Facebook is an amazing social media platform and it helps many people with chronic illness a great deal. There are hundreds of groups and pages about pretty much everything, including medical conditions.
When I was first diagnosed with complex regional pain syndrome (CRPS) and fibromyalgia, one of the first things I did was research the conditions and learn as much as I could about them so I could be my own advocate. At first I tried Dr. Google — bad idea. It was either negative things about the condition or medical journals full of things I didn’t understand. So, I went to Facebook and searched for groups about chronic illness and CRPS and joined them instead.
The help I have received through those Facebook groups has been invaluable. Instead of learning information from a textbook, you get to learn from real people so you know what to expect and are more prepared for things if they go wrong. Plus, you have a support network to turn to when you need it.
I’ve also made many friends through the groups. Some I have met in real life and some are online friends, but they all understand what it’s like to have the same conditions as me. When you have a chronic illness, friends can be difficult to come by and even more difficult to keep because they simply don’t understand your conditions and they get so fed up of you canceling meetups. Some also get bored of hearing about your pain and health issues, despite the fact it is such a huge part of your life.
I think what people without pain don’t realize or understand is that chronic pain is there 24/7; there is no break from it. Sometimes it’s worse than other times, but it’s never not there so it’s constantly in our minds; we can’t separate ourselves from it. It is a part of us and for some reason, other people sometimes can’t accept that.
Despite how helpful Facebook and other social media platforms are, they can also make you feel worse. Facebook has a “memories” function where you are notified of what you posted and what you were doing this time a few years ago. It can sometimes be great looking back at what you have done and achieved, however for someone with a chronic illness, it can also be upsetting. Some memories on Facebook can be of your “old” life before you got ill. They can be images of things you wish you could still do but can’t any longer. They may also be images of happy times in your life and remind you of what life was like when you didn’t have chronic health issues.
Last week Facebook decided to show me a memory from 2011 when I was studying at university. It was an image from before my cycling accident that resulted in CRPS, and it reminded me what a huge change it has been going from athlete to wheelchair user. It took me several years to accept my conditions and accept I would never get better. However, after a few years of feeling sorry for myself, I learned how to deal with my conditions and realized I could still participate in most things, I just had to do so in a slightly different way.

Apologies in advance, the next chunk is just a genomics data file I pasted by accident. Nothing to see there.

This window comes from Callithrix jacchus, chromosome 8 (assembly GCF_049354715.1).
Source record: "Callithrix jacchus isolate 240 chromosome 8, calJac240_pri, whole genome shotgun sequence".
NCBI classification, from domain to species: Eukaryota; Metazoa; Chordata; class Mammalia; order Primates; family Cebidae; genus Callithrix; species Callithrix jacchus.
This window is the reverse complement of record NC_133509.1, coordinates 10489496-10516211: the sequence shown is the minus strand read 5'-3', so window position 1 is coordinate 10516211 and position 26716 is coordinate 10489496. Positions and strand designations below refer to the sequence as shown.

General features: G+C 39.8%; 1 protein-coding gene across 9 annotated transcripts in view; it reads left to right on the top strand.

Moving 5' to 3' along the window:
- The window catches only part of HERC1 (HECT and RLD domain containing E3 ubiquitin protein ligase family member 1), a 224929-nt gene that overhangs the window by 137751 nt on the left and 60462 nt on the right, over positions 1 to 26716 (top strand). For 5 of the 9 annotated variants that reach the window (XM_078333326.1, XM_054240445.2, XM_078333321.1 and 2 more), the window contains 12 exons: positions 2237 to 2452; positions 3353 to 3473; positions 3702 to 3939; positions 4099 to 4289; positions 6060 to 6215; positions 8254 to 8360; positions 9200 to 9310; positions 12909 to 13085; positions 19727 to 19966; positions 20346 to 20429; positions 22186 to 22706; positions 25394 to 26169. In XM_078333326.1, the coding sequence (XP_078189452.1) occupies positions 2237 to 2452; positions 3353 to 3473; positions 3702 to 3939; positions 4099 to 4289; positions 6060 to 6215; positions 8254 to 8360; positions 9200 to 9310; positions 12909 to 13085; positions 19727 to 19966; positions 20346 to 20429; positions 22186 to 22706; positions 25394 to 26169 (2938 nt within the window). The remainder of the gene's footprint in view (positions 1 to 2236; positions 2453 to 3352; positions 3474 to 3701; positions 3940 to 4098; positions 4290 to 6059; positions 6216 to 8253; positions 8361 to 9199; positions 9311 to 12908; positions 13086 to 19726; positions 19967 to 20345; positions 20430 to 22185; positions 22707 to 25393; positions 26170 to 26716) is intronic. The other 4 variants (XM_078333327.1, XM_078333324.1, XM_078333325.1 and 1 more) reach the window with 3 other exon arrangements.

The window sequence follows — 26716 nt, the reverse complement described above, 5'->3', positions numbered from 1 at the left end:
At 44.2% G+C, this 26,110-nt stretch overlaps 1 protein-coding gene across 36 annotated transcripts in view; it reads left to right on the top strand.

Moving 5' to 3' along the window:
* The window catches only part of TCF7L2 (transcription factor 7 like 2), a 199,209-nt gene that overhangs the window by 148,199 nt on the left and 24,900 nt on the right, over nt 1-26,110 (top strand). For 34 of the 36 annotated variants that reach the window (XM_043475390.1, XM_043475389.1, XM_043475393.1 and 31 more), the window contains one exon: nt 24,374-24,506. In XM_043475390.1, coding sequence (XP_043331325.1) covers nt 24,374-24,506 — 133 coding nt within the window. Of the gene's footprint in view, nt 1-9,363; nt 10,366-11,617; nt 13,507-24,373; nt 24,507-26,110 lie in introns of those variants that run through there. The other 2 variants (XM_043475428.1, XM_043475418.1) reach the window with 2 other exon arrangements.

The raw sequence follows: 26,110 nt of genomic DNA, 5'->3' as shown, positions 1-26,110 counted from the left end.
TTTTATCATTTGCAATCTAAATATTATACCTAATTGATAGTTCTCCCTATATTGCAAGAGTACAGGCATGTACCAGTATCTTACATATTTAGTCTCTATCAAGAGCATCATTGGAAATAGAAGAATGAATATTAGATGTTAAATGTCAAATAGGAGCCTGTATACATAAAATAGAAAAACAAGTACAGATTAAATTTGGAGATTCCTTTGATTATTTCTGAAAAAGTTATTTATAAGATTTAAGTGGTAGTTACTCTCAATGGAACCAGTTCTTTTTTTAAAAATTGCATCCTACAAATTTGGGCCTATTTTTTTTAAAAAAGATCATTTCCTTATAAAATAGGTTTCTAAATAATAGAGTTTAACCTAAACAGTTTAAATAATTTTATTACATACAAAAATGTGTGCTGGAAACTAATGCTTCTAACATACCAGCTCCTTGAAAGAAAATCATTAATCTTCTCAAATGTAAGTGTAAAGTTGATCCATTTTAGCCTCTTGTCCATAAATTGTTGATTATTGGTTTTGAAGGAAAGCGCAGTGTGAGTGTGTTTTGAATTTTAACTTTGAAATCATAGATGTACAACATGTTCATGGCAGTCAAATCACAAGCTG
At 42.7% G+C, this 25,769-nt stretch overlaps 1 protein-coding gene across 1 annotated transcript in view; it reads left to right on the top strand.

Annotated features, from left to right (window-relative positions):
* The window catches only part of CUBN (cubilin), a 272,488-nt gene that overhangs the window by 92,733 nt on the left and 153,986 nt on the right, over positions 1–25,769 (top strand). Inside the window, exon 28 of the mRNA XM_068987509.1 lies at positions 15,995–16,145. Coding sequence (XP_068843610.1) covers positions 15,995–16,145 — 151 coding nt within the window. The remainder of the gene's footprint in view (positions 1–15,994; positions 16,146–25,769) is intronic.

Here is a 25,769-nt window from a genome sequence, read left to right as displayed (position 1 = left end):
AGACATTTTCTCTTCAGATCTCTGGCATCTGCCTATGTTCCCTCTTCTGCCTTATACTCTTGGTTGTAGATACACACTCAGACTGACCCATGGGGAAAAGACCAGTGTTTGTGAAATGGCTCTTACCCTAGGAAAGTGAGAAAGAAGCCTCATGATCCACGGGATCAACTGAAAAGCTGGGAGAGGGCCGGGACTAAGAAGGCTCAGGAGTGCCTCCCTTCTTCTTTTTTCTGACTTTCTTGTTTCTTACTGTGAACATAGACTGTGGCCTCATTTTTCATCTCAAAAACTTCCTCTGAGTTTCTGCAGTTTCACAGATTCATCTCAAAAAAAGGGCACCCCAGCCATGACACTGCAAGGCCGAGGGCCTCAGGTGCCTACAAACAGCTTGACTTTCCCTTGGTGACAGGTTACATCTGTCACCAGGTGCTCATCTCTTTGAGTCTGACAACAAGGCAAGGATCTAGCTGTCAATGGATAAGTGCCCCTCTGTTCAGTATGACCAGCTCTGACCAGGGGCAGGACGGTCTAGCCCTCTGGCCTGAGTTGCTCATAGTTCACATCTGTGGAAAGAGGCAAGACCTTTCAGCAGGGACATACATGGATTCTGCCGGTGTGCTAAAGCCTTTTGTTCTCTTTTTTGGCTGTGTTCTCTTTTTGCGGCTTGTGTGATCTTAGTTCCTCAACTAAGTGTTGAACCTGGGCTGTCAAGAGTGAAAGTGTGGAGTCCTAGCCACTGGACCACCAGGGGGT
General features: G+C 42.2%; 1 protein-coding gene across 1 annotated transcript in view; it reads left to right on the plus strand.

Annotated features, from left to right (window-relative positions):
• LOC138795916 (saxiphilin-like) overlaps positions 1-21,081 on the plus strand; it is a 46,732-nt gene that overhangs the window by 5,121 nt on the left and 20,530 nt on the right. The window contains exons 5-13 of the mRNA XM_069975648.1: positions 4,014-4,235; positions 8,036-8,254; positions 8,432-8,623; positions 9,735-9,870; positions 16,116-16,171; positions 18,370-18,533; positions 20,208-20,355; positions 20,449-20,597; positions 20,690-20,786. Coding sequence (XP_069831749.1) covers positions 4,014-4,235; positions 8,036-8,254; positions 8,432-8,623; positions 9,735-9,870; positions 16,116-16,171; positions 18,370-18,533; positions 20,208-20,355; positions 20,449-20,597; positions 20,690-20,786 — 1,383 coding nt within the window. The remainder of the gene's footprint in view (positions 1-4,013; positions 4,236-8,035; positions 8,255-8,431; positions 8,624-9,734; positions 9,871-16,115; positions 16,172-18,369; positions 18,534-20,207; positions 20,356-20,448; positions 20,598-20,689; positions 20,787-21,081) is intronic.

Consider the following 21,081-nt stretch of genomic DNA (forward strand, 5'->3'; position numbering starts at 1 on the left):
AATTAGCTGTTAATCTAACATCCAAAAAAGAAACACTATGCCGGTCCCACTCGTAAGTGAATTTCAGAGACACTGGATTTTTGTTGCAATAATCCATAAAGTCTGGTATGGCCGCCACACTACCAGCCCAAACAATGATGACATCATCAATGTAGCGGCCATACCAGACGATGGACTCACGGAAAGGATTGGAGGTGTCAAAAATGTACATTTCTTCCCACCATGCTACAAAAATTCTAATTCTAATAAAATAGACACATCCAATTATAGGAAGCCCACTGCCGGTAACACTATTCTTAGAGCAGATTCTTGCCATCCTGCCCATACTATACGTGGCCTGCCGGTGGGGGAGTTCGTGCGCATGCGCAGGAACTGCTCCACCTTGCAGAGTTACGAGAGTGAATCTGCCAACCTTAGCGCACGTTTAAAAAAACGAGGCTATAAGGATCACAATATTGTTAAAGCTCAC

The specific image Facebook showed me was of me participating in a cycling sportive event; I was cycling 100 miles in aid of charity. It brought everything back — all I used to do, how fit and healthy I was, and how much weight I have put on since. It showed me one of the happiest times in my life. It made me realize how things can change drastically in just a few seconds, and it reminded me of how much I have lost and changed due to my health issues. It was a difficult image for me to see and even more difficult when a friend told me it looks absolutely nothing like me. I am a completely different shape, I look fit, healthy and happy, and the biggest thing for me was that I wasn’t in a wheelchair. Instead, I was cycling up a steep hill on a racing bike.
Seeing that particular image put me back in the place I was in before I was disabled. At first, it was upsetting and made me cry, but then I did a picture comparison of then to now. I realized how much I have had to deal with, how hard I have fought to stay independent and get the help I need, but most of all it showed how much I have overcome. I try my best to not let my disabilities define me, I push myself to do the things I want to do and I push myself even harder to do activities even an able-bodied athlete may find difficult.
After seeing the picture, I realized I am now a better person and remembered how much I have overcome in recent years. Going from triathlete to wheelchair user was one of the most difficult things I’ve done. My life has changed in so many ways, but each time I fought and overcame the challenges I faced.
So ultimately, I want to say thank you to Facebook for showing me that I am now a better, stronger, kinder and more understanding individual.